7 trends that will define smart cities in 2020
That’s going to help galvanize and accelerate the market for cost-effective technologies for electrification for heat and hot water and you’ll start to see retrofits come in and new developments that start to use those as well.
More cities will also consider turning to electrification in the coming year as they understand the long-term cost benefits. PG&E, for example, is expected to have major increases in gas prices by 2020.
4. City dwellers will demand stronger data privacy
One of the most widely-watched city data privacy debates in 2019 was with Sidewalk Labs’ proposed Quayside project. The futuristic smart city received some of its strongest criticism due to concerns over data privacy, and eventually promised not to sell personal data or leverage it for advertising
As cities increase their abilities to use and target data, concerns and demands for data protection will surely grow. In fact, a new smart region consortium in the Greater Phoenix area, “The Connective,” is building its smart region with that very concern top of mind. One common concern and point of feedback the group initially received was about the importance of data privacy and a desire to ensure that information provided to cities is protected, President and CEO of the Greater Phoenix Economic Council Chris Camacho told Smart Cities Dive.
5. Cities will crack down on
The past year was also marked by a number of
New Orleans was the latest city to fall prey to a cyberattack, declaring a state of emergency after 7,000 terabytes of data were compromised, forcing 4,000 computers and 400 servers to be recovered. The past year was also rough on Florida cities. Naples, Lake City, Riviera Beach and Key Biscayne all had their systems attacked. Lake City and Riviera Beach also notably made the decision to pay their ransoms — $462,000 and $600,000, respectively.
In an effort to get ahead of the problem, a bipartisan bill was introduced in April 2019 to establish a grant program with the Department of Homeland Security that would help states develop cyber resilience measures. Virginia also recently decided to take action by developing a framework to safeguard data in its cities. And in July, over 225 mayors agreed to a U.S. Conference of Mayors resolution not to pay ransom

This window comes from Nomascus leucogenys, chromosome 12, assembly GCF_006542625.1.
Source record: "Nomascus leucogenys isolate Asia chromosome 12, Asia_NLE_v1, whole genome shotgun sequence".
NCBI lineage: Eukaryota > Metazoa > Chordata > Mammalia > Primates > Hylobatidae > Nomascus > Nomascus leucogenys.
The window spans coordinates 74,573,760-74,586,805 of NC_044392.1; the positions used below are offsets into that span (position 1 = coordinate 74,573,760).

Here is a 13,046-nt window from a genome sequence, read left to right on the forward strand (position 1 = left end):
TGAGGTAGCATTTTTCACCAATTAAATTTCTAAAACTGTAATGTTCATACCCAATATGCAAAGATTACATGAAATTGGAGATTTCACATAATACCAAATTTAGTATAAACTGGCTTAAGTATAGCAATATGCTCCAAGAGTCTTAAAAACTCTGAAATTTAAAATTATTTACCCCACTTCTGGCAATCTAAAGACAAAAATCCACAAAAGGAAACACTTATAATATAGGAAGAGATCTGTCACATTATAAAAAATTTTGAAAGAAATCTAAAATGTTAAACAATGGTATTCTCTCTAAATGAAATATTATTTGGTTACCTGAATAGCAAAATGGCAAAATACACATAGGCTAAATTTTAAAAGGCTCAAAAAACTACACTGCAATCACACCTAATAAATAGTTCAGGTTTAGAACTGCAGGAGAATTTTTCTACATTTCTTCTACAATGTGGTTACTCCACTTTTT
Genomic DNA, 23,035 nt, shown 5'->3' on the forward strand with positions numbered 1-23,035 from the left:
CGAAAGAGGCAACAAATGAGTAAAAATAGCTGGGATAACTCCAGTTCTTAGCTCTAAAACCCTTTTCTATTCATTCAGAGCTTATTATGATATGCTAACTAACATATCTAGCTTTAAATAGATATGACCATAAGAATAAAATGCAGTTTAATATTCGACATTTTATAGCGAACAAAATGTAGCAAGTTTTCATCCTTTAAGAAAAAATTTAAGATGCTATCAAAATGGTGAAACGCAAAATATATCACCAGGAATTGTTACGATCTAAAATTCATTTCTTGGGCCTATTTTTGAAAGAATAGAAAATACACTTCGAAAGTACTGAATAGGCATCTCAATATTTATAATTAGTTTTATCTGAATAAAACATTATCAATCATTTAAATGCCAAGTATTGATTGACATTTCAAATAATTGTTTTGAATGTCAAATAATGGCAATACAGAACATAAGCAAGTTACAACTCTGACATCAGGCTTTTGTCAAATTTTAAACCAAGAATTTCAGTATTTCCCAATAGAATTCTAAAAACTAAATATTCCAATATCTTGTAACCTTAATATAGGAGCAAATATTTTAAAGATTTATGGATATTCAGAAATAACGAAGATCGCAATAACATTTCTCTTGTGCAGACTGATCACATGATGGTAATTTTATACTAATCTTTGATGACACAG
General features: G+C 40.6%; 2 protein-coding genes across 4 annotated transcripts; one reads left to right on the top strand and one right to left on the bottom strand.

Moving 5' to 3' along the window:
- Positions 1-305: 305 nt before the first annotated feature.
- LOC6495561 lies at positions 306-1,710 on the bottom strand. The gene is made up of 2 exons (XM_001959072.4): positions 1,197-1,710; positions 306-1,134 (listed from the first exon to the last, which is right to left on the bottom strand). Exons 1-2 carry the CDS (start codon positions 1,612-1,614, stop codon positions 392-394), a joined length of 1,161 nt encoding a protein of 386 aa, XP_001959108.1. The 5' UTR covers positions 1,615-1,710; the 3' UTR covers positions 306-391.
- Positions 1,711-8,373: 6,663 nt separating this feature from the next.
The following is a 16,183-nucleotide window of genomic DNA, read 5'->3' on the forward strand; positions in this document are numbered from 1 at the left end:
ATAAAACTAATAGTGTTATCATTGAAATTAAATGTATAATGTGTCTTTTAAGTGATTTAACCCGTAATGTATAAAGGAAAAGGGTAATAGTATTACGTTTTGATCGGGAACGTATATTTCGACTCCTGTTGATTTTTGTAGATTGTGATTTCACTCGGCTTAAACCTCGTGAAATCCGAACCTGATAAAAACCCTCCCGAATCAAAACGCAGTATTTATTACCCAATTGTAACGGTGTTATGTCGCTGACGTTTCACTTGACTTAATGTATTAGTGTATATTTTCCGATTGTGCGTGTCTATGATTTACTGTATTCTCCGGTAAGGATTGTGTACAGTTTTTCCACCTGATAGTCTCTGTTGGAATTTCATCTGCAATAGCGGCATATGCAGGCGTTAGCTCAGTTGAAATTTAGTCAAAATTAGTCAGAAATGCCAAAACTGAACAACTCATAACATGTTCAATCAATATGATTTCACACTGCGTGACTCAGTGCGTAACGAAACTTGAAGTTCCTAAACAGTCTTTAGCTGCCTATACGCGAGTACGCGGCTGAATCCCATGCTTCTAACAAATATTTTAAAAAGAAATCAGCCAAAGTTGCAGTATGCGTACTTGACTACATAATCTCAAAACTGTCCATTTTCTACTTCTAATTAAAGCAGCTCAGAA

6. Mobility hubs and car-free zones will be more widely considered
Major strides were made to discourage car use in 2019, particularly by eliminating cars in some of cities’ busiest areas. London, for example, planned a car-free day smack dab in the city center. And the San Francisco Municipal Transportation Agency Board of Directors approved a plan to ban cars along the downtown area of Market Street, encouraging biking and bus trips instead. New York recently banned cars on 14th Street in Manhattan for a dedicated “busway,” and Washington, DC is even exploring a car-free zone.
Mobility hubs also became a tool for cities to encourage their residents to get out of their cars and onto bikes, buses, scooters or even their feet. Minneapolis launched
7. The climate wakeup call for greener (and bigger) investments will grow
The summer of 2019 was a “wakeup call” for many cities, according to Bloomberg Associates’ Adam Freed.
The extreme heat forced leaders to recognize the “need to correct the catastrophe of urban planning over the past century that has turned our cities into ovens and focus on ways to provide urban cooling that doesn’t increase our air conditioning load,” he said.
As a result of the extreme heat and other weather conditions, there should be a proliferation of green investing in 2020. House Democrats recently introduced legislation to create a National Climate Bank that would use public funding to support clean energy projects throughout the U.S. The bank could mobilize up to $1 trillion and would initially be funded with $35 billion.
Those types of investments would be essential support for cities in the coming year due to the high initial cost of clean energy projects. And while the national bank is unlikely to become law under the Trump administration, it still points to the growing prevalence of climate banks and green investment needs in the coming year.
Extreme weather has also helped put equity issues like the urban heat island effect into sharper focus for some cities, which should only continue in 2020. These issues could also help reinforce a proliferation of green investing with an equity lens.
“People are really waking up to equity as an issue for these investments,” Community Building and TOD Administrator at the City and County of Honolulu Harrison Rue told Smart Cities Dive. Making investments with an equity lens can improve lives, he said.
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